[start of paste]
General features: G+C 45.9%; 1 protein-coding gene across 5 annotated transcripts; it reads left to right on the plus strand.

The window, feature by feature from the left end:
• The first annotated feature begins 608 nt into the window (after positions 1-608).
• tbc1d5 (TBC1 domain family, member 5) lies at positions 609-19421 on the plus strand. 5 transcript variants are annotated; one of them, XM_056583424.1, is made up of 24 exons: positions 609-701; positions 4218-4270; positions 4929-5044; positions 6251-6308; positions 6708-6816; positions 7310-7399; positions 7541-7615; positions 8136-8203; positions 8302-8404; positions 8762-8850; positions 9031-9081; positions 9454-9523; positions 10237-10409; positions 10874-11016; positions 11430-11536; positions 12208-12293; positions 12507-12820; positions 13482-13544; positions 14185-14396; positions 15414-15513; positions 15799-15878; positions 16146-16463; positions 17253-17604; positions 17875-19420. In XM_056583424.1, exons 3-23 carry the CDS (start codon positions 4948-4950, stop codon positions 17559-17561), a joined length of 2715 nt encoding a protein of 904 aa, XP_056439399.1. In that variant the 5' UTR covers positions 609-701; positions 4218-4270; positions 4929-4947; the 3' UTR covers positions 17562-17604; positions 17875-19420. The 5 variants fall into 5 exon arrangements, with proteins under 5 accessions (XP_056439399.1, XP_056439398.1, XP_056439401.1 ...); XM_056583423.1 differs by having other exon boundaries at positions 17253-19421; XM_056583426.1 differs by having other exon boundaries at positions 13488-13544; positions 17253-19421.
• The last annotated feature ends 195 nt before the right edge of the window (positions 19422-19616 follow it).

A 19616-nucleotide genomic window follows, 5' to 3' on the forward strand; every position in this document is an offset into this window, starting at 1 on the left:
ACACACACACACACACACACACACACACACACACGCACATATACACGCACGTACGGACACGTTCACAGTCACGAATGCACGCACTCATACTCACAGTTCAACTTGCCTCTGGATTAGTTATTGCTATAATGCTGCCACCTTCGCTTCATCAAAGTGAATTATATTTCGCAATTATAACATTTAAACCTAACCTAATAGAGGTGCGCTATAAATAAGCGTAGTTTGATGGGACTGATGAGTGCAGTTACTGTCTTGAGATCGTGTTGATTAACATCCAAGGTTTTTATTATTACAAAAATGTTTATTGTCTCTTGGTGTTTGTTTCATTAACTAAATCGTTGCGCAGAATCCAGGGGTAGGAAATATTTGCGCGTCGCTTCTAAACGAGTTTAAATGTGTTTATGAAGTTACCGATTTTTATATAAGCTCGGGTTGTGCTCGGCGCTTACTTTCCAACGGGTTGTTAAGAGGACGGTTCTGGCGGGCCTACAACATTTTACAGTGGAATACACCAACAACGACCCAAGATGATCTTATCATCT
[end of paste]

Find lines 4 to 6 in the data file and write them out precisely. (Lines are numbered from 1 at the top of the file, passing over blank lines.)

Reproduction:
• tbc1d5 (TBC1 domain family, member 5) lies at positions 609-19421 on the plus strand. 5 transcript variants are annotated; one of them, XM_056583424.1, is made up of 24 exons: positions 609-701; positions 4218-4270; positions 4929-5044; positions 6251-6308; positions 6708-6816; positions 7310-7399; positions 7541-7615; positions 8136-8203; positions 8302-8404; positions 8762-8850; positions 9031-9081; positions 9454-9523; positions 10237-10409; positions 10874-11016; positions 11430-11536; positions 12208-12293; positions 12507-12820; positions 13482-13544; positions 14185-14396; positions 15414-15513; positions 15799-15878; positions 16146-16463; positions 17253-17604; positions 17875-19420. In XM_056583424.1, exons 3-23 carry the CDS (start codon positions 4948-4950, stop codon positions 17559-17561), a joined length of 2715 nt encoding a protein of 904 aa, XP_056439399.1. In that variant the 5' UTR covers positions 609-701; positions 4218-4270; positions 4929-4947; the 3' UTR covers positions 17562-17604; positions 17875-19420. The 5 variants fall into 5 exon arrangements, with proteins under 5 accessions (XP_056439399.1, XP_056439398.1, XP_056439401.1 ...); XM_056583423.1 differs by having other exon boundaries at positions 17253-19421; XM_056583426.1 differs by having other exon boundaries at positions 13488-13544; positions 17253-19421.
• The last annotated feature ends 195 nt before the right edge of the window (positions 19422-19616 follow it).

A 19616-nucleotide genomic window follows, 5' to 3' on the forward strand; every position in this document is an offset into this window, starting at 1 on the left: